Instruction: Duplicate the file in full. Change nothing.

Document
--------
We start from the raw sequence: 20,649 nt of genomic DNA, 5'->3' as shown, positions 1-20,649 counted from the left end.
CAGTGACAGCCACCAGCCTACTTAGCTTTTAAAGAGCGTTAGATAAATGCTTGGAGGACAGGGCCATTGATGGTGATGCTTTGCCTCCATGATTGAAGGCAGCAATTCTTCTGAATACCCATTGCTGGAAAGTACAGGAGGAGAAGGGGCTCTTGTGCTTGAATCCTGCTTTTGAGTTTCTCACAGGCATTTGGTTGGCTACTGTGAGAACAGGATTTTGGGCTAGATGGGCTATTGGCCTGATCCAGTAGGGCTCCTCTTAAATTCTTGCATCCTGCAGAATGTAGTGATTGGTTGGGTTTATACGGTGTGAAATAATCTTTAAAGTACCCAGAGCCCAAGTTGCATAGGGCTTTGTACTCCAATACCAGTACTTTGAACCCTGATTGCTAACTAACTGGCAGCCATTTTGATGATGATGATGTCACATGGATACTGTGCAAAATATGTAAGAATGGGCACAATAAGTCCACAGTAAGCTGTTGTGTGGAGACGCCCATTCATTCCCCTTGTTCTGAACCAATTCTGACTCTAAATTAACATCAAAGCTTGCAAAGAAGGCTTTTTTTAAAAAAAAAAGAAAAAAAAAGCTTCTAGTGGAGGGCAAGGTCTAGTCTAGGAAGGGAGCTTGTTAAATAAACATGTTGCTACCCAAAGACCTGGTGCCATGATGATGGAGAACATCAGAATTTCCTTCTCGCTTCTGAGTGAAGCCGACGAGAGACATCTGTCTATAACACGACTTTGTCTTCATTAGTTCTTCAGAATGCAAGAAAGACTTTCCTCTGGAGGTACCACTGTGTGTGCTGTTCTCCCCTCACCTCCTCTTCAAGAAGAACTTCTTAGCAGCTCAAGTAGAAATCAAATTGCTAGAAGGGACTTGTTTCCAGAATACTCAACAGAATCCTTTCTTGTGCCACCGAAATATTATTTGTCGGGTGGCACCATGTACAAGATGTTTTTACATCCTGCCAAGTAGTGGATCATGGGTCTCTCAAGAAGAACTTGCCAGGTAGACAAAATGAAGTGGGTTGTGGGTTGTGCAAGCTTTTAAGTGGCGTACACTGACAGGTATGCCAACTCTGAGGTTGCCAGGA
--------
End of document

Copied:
We start from the raw sequence: 20,649 nt of genomic DNA, 5'->3' as shown, positions 1-20,649 counted from the left end.
CAGTGACAGCCACCAGCCTACTTAGCTTTTAAAGAGCGTTAGATAAATGCTTGGAGGACAGGGCCATTGATGGTGATGCTTTGCCTCCATGATTGAAGGCAGCAATTCTTCTGAATACCCATTGCTGGAAAGTACAGGAGGAGAAGGGGCTCTTGTGCTTGAATCCTGCTTTTGAGTTTCTCACAGGCATTTGGTTGGCTACTGTGAGAACAGGATTTTGGGCTAGATGGGCTATTGGCCTGATCCAGTAGGGCTCCTCTTAAATTCTTGCATCCTGCAGAATGTAGTGATTGGTTGGGTTTATACGGTGTGAAATAATCTTTAAAGTACCCAGAGCCCAAGTTGCATAGGGCTTTGTACTCCAATACCAGTACTTTGAACCCTGATTGCTAACTAACTGGCAGCCATTTTGATGATGATGATGTCACATGGATACTGTGCAAAATATGTAAGAATGGGCACAATAAGTCCACAGTAAGCTGTTGTGTGGAGACGCCCATTCATTCCCCTTGTTCTGAACCAATTCTGACTCTAAATTAACATCAAAGCTTGCAAAGAAGGCTTTTTTTAAAAAAAAAAGAAAAAAAAAGCTTCTAGTGGAGGGCAAGGTCTAGTCTAGGAAGGGAGCTTGTTAAATAAACATGTTGCTACCCAAAGACCTGGTGCCATGATGATGGAGAACATCAGAATTTCCTTCTCGCTTCTGAGTGAAGCCGACGAGAGACATCTGTCTATAACACGACTTTGTCTTCATTAGTTCTTCAGAATGCAAGAAAGACTTTCCTCTGGAGGTACCACTGTGTGTGCTGTTCTCCCCTCACCTCCTCTTCAAGAAGAACTTCTTAGCAGCTCAAGTAGAAATCAAATTGCTAGAAGGGACTTGTTTCCAGAATACTCAACAGAATCCTTTCTTGTGCCACCGAAATATTATTTGTCGGGTGGCACCATGTACAAGATGTTTTTACATCCTGCCAAGTAGTGGATCATGGGTCTCTCAAGAAGAACTTGCCAGGTAGACAAAATGAAGTGGGTTGTGGGTTGTGCAAGCTTTTAAGTGGCGTACACTGACAGGTATGCCAACTCTGAGGTTGCCAGGA